2024 Undergraduate Research Showcase

Document Type

Student Presentation

Presentation Date


Faculty Sponsor

Dr. Nick Nudyma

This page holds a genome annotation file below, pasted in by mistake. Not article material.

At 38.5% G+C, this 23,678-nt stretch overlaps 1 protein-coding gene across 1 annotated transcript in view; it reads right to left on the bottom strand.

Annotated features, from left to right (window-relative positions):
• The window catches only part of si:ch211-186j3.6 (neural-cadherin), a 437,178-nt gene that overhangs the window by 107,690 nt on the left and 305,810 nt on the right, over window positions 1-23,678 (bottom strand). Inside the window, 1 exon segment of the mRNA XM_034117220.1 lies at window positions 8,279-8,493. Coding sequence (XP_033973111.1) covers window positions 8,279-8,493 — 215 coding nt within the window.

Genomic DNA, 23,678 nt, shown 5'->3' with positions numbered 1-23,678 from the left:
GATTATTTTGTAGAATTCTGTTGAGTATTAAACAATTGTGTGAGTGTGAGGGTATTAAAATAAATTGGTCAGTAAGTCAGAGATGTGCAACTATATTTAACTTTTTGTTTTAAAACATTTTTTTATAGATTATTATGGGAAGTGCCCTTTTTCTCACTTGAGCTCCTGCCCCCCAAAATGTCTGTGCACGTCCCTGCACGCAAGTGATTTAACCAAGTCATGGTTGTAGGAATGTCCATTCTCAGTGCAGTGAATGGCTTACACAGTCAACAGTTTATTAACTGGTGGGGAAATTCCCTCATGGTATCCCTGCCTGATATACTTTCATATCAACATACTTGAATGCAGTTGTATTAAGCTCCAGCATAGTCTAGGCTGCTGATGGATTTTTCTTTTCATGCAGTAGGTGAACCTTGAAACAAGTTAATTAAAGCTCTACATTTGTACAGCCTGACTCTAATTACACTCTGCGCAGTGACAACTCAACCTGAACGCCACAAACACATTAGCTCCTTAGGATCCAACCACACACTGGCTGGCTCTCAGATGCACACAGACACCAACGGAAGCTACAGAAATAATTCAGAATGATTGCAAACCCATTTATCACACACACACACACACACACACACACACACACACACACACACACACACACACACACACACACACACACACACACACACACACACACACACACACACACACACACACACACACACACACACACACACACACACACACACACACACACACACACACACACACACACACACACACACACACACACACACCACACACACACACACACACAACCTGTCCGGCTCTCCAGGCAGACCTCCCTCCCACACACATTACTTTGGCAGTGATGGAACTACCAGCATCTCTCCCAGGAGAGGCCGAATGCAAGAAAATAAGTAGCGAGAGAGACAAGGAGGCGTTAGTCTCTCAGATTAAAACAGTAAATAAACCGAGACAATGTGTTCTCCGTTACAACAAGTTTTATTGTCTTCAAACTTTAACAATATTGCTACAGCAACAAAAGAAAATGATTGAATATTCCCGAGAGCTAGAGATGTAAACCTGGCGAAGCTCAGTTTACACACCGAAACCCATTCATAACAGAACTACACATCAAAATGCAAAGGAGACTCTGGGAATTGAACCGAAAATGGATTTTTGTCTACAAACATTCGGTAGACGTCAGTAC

Rockfall events are a geohazard that can pose a significant threat to infrastructure and life in mountainous areas. The trigger mechanism for these events varies but is usually due to undercutting of an existing slope, physical weathering including freeze/thaw cycles, anthropogenic factors such as excavation, environmental factors, and seismic events. Corrective measures are expensive and involve using nets, anchor bolts, or removing hazardous rock masses. Historically, two-dimensional modeling techniques have been used for sites where rockfall is a risk but these are limited in their functionality and accuracy. Three-dimensional modeling techniques are currently evolving and being used to accurately predict where boulders that detach from the slope will land. My study aims to address current issues with using a three-dimensional rockfall model such as data collection, required inputs, accuracy, and calibration. For this portion of my study, I will be comparing models created using site-specific LiDAR data and downsampling the point cloud to analyze the effects of topography resolution and boulder size on the distribution of the final resting boulder locations, known as dispersion. I hypothesize boulders in models with higher-resolution topography will have a tighter dispersion when compared to lower-resolution topography. I will continue to work on this research topic as a master's student and further investigate how the dispersion of boulders compares with terrain resolution. From this research, I hope to produce a three-dimensional calibrated rockfall model for this site.